It wasn’t in our plans, but it was in our vows.

When a couple stands at the altar before their closest friends and most committed family members, everything seems perfect; the lifetime covenant they’re making to each other seems like a blank check drawn on the bank of happiness. They don’t foresee a time when the account is in danger of overdraft. They can hardly imagine the day when all those friends and family standing with them in the beginning aren’t there to help them through those emotional zero-balance days.

But the God who created them as individuals and brought them together in the covenant of marriage is there every minute of every day of their married life.

Ellie and I weren’t practicing believers when we married back in 1985. But God in His grace drew us to Himself. Each of us – independent of the other – made a personal commitment to Christ within 15 months of our vows. In the early years of marriage and parenting, we were able to grow in oneness with each other and with God.

We learned the significance of our marriage covenant as we learned how God covenanted with Adam, Noah, Abraham, Moses, David, and most importantly, through the New Covenant in Christ. Because God would not break His covenants, Ellie and I determined never to entertain the notion of divorce.

When I think back to the day we proclaimed our vows, in many ways I feel like I’m so much less impressive of a man than the one who boldly promised to love and cherish Ellie every day of his life. I haven’t been the best provider. I’m not a strong leader. I’m moody and easily frustrated and way too self-absorbed. And I know Ellie has her own list of ways she falls short of the woman with all those lofty vows nearly three decades ago.

“I do” is not just something you say to your spouse on your wedding day. “I do” is every word you say and every deed you do for the rest of your marriage. That’s what “I do” really means.

Ellie and I have had 10,592 days worth of opportunities to experience how much harder it is to say your vows on any given marriage day than on your wedding day. No matter how much we love each other, we let our guards down; selfishness is always ready to make an exception to a vow.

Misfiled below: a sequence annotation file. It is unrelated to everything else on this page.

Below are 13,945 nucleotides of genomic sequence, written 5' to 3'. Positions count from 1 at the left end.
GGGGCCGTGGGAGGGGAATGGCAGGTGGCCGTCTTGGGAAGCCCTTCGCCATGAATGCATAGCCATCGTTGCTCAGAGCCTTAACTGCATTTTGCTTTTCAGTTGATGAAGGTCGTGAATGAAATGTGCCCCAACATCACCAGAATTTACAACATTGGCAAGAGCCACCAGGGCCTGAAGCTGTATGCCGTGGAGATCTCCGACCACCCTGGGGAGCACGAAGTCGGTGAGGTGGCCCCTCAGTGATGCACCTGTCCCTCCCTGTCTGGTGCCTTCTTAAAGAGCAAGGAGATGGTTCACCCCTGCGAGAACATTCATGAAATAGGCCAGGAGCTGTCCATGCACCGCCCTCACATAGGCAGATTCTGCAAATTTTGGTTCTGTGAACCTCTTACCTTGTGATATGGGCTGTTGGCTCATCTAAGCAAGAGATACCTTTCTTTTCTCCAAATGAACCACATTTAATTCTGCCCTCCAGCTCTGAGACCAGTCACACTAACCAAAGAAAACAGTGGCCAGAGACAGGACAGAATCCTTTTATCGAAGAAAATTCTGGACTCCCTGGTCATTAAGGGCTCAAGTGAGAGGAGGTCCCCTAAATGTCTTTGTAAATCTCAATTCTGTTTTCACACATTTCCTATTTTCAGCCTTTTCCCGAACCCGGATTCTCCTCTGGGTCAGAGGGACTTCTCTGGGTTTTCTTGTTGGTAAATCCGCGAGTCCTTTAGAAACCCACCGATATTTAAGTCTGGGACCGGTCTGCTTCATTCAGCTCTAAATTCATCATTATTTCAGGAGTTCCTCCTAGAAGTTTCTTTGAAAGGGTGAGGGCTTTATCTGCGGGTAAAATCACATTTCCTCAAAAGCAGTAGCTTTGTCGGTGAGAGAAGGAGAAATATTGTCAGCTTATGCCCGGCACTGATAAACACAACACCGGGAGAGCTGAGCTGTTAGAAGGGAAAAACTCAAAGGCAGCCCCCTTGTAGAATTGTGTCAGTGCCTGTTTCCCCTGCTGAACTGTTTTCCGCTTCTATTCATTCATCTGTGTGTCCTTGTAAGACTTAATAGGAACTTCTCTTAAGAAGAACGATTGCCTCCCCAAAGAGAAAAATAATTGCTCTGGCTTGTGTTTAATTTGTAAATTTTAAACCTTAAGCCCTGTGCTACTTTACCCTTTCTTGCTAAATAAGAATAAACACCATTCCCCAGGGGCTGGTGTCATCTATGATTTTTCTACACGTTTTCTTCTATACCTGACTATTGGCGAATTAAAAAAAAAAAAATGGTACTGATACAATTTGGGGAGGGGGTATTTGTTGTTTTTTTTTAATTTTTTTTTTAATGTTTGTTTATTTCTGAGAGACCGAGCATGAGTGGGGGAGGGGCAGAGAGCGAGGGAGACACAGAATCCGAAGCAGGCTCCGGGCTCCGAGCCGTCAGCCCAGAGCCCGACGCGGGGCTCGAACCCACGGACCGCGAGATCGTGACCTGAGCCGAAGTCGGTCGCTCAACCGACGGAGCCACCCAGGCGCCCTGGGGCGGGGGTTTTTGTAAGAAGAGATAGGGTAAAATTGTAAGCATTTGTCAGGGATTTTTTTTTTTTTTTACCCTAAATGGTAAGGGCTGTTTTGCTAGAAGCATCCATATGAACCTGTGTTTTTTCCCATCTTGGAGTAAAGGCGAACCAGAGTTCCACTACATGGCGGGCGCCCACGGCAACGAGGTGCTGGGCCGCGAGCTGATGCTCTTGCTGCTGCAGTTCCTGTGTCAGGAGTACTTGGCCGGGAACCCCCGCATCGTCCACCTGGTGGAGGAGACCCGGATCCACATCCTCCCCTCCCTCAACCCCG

It takes a supernatural empowering of God’s Spirit for me to realize that marriage is more about what I can do for Ellie, than what she should be doing do for me. God promises – when I ask Him – to empower me with His Spirit, freeing me from the slavery to myself in order to love my wife as Christ loved the church and gave Himself for her. Only through the limitless grace and unconditional love of His Spirit working in me can I fulfill my vows to Ellie like I promised to do back on May 18, 1985.

And it’s only by His Spirit that I can continue to be true to my promise for the next 30 years, or however many the Lord sees fit to give us together.

Ellie, I still do.

NEXT STEPS

1. To learn more about the value of keeping your vows, read Dennis Rainey’s article, “Five Ways to Keep Your Marriage Covenant.”

2. Listen to Doug and Patty Dailey talk about the crisis in their marriage on FamilyLife Today®.

3. Plan a weekend getaway with your spouse to spend time together and build your marriage – attend a Weekend to Remember® or one of the upcoming I Still Do® events in Chicago, Portland, or Washington, D.C.

 

 

Enduring a difficult marriage: 4 lessons from Lincoln



This post originally appeared on MarkMerrill.com

“Can’t you do anything right?”

“You’re worthless.”

“I don’t know why I married you.”

Have you ever heard those scathing words before in your marriage? If so, how did it make you feel? Maybe you felt devalued or disrespected. Perhaps you got angry. Maybe fear struck your heart. Maybe you were overwhelmed with a sense of hopelessness.

If you’ve felt any of those things in your marriage, you’re not alone. Many others have traveled the same rocky road. In fact, one of the greatest men in American history experienced some of the same things. His name was Abraham Lincoln.

difficult marriageMost of us know Lincoln as the incredible President and leader of our country during the Civil War. But what many of us don’t know is that at the same time Lincoln was working to promote peace in America, he was struggling to keep peace within his own marriage. We see how clearly he identified with hardships in marriage when he said, “To ease another’s heartache is to forget one’s own.”

Of course, Abraham Lincoln was human and probably contributed to some of the unrest in his marriage. But history tells us that his wife, Mary Todd, made married life extremely difficult for Lincoln. Here are some of the costs that Abraham Lincoln experienced by sticking it out with his wife, Mary Todd: